There are also tax and national insurance contributions (NICs) to consider. Employers will pay NICs based on the value of a car and the fuel that it uses. And employees will pay too – cars are taxed according to their value and the type of fuel that they use, so the more emissions (CO2) the car emits, the greater the banding figure, while diesel cars carry an extra 4% on top of their banding rates.

And with benefit-in-kind (BiK) tax being levied on fuel used for private use too, it is important to choose cars that represent reasonable tax value for the employee, or the benefit of having the car will be lost.

Company car allowance

This is a straight cash allowance which is added to your employee’s salary, enabling him or her to put it towards the car of their choice, either buying or leasing it. One immediate benefit is that neither the employer nor the employee has to worry about paying company car tax. The employee will, however, pay income tax on the extra money they’re being paid.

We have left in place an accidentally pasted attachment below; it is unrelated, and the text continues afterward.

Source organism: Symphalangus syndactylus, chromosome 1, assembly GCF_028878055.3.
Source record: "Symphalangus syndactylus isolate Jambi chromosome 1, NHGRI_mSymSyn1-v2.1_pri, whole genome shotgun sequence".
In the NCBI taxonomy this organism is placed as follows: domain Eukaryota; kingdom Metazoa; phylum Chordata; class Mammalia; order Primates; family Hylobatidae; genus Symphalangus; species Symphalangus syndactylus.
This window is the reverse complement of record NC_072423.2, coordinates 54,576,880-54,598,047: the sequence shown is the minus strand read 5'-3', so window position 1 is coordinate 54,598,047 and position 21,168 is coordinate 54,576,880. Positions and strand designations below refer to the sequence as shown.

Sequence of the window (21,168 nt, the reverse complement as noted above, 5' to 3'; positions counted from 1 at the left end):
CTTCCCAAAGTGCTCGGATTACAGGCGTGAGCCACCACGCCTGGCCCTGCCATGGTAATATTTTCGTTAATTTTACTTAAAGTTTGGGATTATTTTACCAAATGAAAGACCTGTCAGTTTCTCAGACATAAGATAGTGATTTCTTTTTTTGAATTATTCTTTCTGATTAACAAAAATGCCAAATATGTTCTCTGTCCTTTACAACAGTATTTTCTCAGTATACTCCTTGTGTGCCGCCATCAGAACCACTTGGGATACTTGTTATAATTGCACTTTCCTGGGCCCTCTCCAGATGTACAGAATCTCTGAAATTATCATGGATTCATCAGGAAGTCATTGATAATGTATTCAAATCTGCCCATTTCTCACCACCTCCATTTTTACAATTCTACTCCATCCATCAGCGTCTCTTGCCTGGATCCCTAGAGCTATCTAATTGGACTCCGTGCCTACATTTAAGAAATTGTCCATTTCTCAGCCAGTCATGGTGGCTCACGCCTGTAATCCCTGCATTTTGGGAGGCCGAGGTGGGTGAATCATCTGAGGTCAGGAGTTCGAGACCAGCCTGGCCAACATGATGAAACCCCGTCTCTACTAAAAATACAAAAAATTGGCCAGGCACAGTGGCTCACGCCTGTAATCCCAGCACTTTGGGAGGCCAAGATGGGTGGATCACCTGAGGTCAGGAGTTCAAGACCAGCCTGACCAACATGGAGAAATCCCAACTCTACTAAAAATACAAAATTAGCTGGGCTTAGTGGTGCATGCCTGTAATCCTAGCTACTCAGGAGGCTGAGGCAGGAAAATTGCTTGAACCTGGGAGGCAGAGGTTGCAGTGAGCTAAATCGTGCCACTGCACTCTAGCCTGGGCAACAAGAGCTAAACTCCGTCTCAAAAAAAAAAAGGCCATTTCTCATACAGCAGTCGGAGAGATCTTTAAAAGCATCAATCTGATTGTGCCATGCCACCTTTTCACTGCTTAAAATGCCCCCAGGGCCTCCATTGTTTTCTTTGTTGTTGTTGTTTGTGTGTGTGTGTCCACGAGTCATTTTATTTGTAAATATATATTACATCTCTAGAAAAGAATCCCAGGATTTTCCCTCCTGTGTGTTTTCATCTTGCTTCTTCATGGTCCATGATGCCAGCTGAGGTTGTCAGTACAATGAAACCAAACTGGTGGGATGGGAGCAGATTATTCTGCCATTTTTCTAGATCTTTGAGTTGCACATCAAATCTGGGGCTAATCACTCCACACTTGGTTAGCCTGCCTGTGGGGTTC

Another benefit for the employer is that you are not responsible for the upkeep, maintenance or insurance of the vehicle because it’s not yours. And the employee will have to keep their own records of business mileage versus private mileage, not you.

Your employee doesn’t have to use all of their allowance on the car, so they could buy or lease a cheaper vehicle and pocket the extra cash. They also get to keep the vehicle if they leave your company, which means that you don’t have to worry about continuing to pay for an idle vehicle while you’re recruiting a replacement staff member.

The potential downside is that you’re not in control of the car your employee buys. If your business is trying to project a clean and green image, for example, you don’t want your employee turning up to meet clients in a ten-year-old V8 barge that emits more pollution than a small town. Or they buy something hideously unreliable that breaks down halfway to a crucial meeting…

Salary sacrifice

Salary sacrifice schemes are business contract hire arrangements which allow employees to take a new car – helped by their employer – and in return sacrifice part of their gross salary to pay for it. That means they don’t pay income tax or national insurance contributions on the portion of their salary they have ‘sacrificed’.

This was a popular way to get a company car up until 2017, when the government changed the tax laws to make drivers pay income tax on the value of the car or the amount of money they were giving up to get one. So the attraction waned.

However, with electric cars, the opportunity to save that tax and NIC is still there and, even though from this month (April 2021) employees have to pay 1% of the value of the car in BiK, it’s still an appealing proposition for many.